What are the origins of Tap Media; what made you launch it?
Quite simple really. We saw a huge opportunity to build a professional publishing platform in a fast-growing industry that was largely being covered by fans and passionate bloggers. It all started with a quarterly print magazine in 2013 and we have gone on to make two key acquisitions in Singapore and Hong Kong. We now operate three of the biggest combat sports news sites in Asia.
MMA has campaigned hard to be included in the Olympics for some years now. What do you think are the key factors of its exclusion?
From what I hear, it’s mostly political. MMA is now considered the fastest-growing sport in the world and that threatens many of the established sports already in the Olympics like judo, boxing, wrestling and karate. The International MMA Federation is doing great work to regulate MMA globally and standardise drug testing, training, coaching, plus developing the sport at a grassroots level with schools and governments. MMA is an exciting sport built for a young, millennial audience. It’s just a matter of time before we see it in the Olympic Games.
Do you think combat sports are becoming popular in Hong Kong?
The short answer is yes, but Hong Kong is a tricky one. The city has a long history with martial arts and Bruce Lee was an early innovator of mixing styles and disciplines. But MMA in Hong Kong has not seen nearly the same levels of growth when compared to Japan, Singapore, Thailand and even Myanmar. Those markets have eclipsed Hong Kong with access to world-class training facilities and government funding for amateur athletes.
What are the challenges facing combat sport competition hosts or right holders in Hong Kong?
The biggest I believe is a lack of quality venues. It’s probably the key reason why the UFC and ONE Championship have not held a live event here. Coming in a close second is a lack of sponsorship and government support. It’s no secret that MMA has a perception problem - it’s violent, cage fighting… But the industry is founded on honour and respect. It’s a safe sport with very strict rules. MMA needs to lift its game in communicating the untapped potential of this market.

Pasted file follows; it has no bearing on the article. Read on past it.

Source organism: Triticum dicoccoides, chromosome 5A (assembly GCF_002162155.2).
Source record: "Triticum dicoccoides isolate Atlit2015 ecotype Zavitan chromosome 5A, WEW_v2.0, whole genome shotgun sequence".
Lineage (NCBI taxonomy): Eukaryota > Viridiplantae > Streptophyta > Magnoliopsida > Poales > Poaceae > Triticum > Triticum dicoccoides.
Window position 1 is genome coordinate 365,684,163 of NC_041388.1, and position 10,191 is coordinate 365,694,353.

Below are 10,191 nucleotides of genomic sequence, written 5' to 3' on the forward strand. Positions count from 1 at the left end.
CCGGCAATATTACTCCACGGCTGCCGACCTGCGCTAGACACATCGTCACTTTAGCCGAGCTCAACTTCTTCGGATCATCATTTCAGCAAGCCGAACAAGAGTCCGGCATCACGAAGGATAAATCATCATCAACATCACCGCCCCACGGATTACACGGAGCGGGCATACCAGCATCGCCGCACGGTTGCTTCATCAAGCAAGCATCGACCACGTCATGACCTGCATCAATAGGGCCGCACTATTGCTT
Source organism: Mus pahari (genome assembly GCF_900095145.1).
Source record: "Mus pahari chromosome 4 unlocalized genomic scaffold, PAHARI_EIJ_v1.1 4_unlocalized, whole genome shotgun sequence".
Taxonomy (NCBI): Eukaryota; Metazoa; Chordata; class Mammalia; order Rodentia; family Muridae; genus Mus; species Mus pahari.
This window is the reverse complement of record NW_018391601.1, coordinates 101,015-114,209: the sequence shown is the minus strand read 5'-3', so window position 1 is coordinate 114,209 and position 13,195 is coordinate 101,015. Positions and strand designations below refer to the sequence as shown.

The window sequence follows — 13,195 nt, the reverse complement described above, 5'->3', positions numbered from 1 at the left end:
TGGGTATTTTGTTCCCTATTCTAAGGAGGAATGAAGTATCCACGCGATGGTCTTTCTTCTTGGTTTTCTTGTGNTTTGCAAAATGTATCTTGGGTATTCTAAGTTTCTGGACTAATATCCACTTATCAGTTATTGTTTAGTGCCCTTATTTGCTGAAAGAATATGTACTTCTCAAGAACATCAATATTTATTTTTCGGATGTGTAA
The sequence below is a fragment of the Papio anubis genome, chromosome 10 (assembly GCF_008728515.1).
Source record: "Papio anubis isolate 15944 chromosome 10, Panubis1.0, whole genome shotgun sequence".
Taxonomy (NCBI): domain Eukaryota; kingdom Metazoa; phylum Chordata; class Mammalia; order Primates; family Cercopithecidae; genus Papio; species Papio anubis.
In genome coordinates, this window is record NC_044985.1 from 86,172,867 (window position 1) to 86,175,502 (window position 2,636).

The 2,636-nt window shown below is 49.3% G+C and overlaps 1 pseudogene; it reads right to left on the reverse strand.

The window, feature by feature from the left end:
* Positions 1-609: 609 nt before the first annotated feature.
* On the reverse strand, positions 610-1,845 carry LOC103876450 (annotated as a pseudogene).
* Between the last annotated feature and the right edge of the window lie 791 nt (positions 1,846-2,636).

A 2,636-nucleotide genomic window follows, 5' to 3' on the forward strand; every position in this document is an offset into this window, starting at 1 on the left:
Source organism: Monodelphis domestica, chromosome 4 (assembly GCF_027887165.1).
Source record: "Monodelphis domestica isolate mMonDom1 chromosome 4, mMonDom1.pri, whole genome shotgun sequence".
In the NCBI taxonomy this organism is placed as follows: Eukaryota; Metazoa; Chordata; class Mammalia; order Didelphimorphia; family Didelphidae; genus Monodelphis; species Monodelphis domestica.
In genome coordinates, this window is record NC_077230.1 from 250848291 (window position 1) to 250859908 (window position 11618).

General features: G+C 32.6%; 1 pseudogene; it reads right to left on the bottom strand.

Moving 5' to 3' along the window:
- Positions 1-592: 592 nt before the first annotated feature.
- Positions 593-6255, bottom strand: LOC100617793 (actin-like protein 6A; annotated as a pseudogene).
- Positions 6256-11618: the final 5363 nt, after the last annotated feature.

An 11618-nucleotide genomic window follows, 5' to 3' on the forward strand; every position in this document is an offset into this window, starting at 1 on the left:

How have you personally found the experience of navigating the world of martial arts entertainment in Asia?
The industry in Asia is growing at breakneck speed and keeping up with it has its challenges. Personally, I’ve had to rethink the way I work. My background was business reporting and that’s fairly straight forward. Sports reporting today is entirely different. MMA fans want a 24-7 stream of news about every aspect of the game - and they expect you to be present on all digital platforms. It’s been fun, wild and hugely educational.
At the professional level, do you see any differences in how UFC and ONE Championship position themselves in Asia?
These two giants of the MMA world couldn’t be more different. UFC is the pinnacle of MMA competition, but also understands the value of entertainment - hence the high levels of smack talk and an almost WWE-like approach to promoting fights. ONE has developed the idea of “Asian heroes” with tremendous success. It champions the values of respect, courage, integrity and honour. Sorry, no trash talk here.
You came from the publishing industry with a tech and digital marketing background. What made you change the directions slightly to combat sports marketing?
Opportunity. There was a very real and growing audience that was not being served in a way it should have been. The opportunity to acquire some websites came up and I jumped on it. I still think we are scratching the surface of what is possible. We’re looking into developing a Netflix series, documentaries, sponsorship, athlete management, industry awards… it’s still very much early days.
Where would you like to see combat sports progress to in the next five years?
I think the development of amateur MMA is key. We should be encouraging young athletes to sharpen their skills before making the jump into the professional leagues. It would also be nice to see the big industry players develop the sport as a whole and not just protect their own interests.